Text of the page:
Head below the jump for my adaptation of Roy Andries de Groot’s Macaroni Maruzze With Blueberries.

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Simple, Beautiful, Delicious

9 Jul

Musk melon, decorated with a sprinkle of coarse-ground pepper and wrapped in prosciutto.

Pure bliss…

My Technicolor Weekend

5 Jul

When the NYSE throws a four day weekend your way, it behooves oneself to enjoy it thoroughly! (Yes, I do realise that the weekend was supposed to be about patriotism and revolution and stuff, but, if the exchange’s board members hadn’t decided to close early on Monday, I would have been at my desk and quite cranky).

So, did we enjoy ourselves? Oh yes! Walks were taken despite the horrific heat and humidity. Football was watched. Shopping was done. Relatives were entertained. And of course, food was consumed.

Backyard Barbecue In Brooklyn.

Bison sausages. Jalapeno sauerkraut. Goodies from the new Fairway. Little neck clams. Delicious dill & fennel slaw. Cheese (natch). Grilled baby carrots and a savory cherry salad (recipe below). It was a feast fit for a hungry clan, not just the four of us, but through our valiant efforts I feel we came out victorious over the delectable dishes. And I think we made another bevanda (or whatever you want to call it) convert, too.

Sunday’s Simple Salad.

I woke up on Sunday craving tacos. Not just any tacos, my very favorite tacos in the whole world. But alas, they are gone. They used to reside on 5th Ave. in Brooklyn between 10th & 11th streets at the back of a wedding cake shop, but, no longer. I am very sad. So, to cheer myself up I romped through Target and cruised the Tompkin’s Square Green Market. Happily squashes are back in force as are funny, tender little root vegetables. Ain’t summer grand? Despite the heat the squash needed to be grilled. My grill pan made the apartment hot and a little smokey, but the results were undeniably, deliciously perfect. This is a must-try recipe (find it below the jump).

Hosting Made Simple.

Thankfully, my second trip to Brooklyn for a remembered culinary craving went better than the previous days. The Vietnamese joint was right where I remembered it in Bay Ridge and the fried squid with garlic sauce was just as insanely good. And then, just to make the day even better, we went out for tacos! The boys sister #2 was in town for a visit. We needed to feed her, but the apartment is waaaay too small for four people to eat in, so, we settled upon serving dessert at home only, and not just any dessert, ricotta gelato from a local favorite, il Laboratori del Gelato! The things I learned from this experience are: Mercadito should have more offerings with huitlacoche on their menu, rosé doesn’t pair very well with cheese ice cream, and four people is the absolute MAX my apartment should ever hold!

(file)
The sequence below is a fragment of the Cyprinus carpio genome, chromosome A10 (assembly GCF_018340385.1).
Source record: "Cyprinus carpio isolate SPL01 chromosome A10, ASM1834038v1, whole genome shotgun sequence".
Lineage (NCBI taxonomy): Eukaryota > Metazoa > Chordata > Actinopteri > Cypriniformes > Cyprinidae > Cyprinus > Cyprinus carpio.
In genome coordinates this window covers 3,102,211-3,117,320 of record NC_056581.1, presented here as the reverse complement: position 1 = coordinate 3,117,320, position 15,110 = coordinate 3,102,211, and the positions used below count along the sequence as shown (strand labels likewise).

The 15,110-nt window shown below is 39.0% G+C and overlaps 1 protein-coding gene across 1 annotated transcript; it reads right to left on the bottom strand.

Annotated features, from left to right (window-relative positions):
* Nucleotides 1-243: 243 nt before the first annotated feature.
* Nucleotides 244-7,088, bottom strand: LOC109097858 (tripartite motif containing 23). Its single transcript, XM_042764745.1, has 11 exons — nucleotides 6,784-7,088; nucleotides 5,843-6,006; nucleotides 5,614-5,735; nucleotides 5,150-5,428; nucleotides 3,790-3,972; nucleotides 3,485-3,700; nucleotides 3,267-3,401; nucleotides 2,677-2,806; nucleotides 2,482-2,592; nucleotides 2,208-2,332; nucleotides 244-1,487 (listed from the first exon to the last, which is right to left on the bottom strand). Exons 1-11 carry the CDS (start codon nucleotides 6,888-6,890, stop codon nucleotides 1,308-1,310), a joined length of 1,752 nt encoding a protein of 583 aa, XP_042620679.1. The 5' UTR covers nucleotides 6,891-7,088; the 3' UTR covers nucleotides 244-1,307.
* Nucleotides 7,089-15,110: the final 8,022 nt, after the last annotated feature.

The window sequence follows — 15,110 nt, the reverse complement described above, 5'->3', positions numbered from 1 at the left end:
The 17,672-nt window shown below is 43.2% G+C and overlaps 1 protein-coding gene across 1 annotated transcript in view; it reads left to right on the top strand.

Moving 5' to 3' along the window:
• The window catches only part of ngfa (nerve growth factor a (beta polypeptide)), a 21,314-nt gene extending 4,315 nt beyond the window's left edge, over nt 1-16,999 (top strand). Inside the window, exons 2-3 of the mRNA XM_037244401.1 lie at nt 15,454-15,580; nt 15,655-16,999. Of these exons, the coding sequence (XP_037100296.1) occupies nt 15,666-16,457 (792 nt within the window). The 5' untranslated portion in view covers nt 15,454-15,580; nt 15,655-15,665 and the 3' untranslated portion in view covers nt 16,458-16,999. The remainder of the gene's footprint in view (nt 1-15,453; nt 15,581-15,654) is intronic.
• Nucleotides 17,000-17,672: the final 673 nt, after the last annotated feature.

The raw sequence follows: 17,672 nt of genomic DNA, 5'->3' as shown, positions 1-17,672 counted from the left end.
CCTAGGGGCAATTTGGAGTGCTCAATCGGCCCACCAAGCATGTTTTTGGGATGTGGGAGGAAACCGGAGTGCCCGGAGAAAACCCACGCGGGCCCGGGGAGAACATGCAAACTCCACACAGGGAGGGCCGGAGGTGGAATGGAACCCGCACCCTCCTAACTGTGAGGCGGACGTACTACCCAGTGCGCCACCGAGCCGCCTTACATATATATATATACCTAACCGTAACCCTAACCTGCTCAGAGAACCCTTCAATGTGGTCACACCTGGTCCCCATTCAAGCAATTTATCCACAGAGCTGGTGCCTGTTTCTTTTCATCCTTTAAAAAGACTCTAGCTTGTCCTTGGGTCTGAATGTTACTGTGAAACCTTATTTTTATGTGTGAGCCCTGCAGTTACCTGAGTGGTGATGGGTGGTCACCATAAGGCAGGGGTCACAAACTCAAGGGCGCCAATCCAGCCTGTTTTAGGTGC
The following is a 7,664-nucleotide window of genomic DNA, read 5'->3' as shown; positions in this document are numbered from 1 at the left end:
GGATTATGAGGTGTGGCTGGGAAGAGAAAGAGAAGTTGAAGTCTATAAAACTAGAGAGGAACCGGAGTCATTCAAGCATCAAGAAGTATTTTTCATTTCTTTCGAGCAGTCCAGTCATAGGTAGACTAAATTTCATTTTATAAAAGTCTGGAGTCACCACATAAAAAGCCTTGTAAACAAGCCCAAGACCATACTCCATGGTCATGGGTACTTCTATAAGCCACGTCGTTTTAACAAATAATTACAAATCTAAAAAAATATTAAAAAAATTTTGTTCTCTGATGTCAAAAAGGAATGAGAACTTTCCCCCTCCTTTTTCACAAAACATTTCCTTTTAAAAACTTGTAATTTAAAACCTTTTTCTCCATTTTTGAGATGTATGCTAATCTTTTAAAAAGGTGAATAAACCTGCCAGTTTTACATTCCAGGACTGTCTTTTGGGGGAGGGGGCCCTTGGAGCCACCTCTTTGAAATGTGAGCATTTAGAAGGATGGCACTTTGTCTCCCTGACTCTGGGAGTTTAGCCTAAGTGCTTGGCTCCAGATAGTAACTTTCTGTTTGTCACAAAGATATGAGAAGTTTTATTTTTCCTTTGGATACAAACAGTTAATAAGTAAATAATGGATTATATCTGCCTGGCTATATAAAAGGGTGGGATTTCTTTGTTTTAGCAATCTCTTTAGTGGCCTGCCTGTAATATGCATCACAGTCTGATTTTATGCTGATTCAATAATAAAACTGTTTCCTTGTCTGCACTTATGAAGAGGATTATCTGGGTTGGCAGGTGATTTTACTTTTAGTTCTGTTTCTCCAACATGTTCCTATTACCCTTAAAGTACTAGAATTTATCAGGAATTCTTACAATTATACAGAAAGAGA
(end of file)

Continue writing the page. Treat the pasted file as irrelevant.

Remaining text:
Chillin’ On The Fourth

With grilling out of the way, entertaining out of the way and serious recipe crafting out of the way, there was nothing left to do on the Fourth but relax. We had an invitation to head over to Red Hook for a party, but, after three straight days of traveling to the County of Kings, it was time to keep it local and low key. Cheese from our new favorite cheese joint and a very low key take on one of my favorite dishes in the whole world: choucroute. I took some of the jalapeno sauerkraut, placed it in a pot and put some of the leftover bison keilbasa on top, put the lid on, set the flame to super low and let it all steam and blend for about 30 minutes. It was delicious, easy as pie and all American (well, except for the bottle of South African rosé… oops!) After dinner we ambled down Houston, found a decent place to watch the fireworks, oohed, aahed, then headed home to contemplate the end of a very good weekend.

I hope it was excellent for all of you too!

Head below the jump for some very simple summer salads.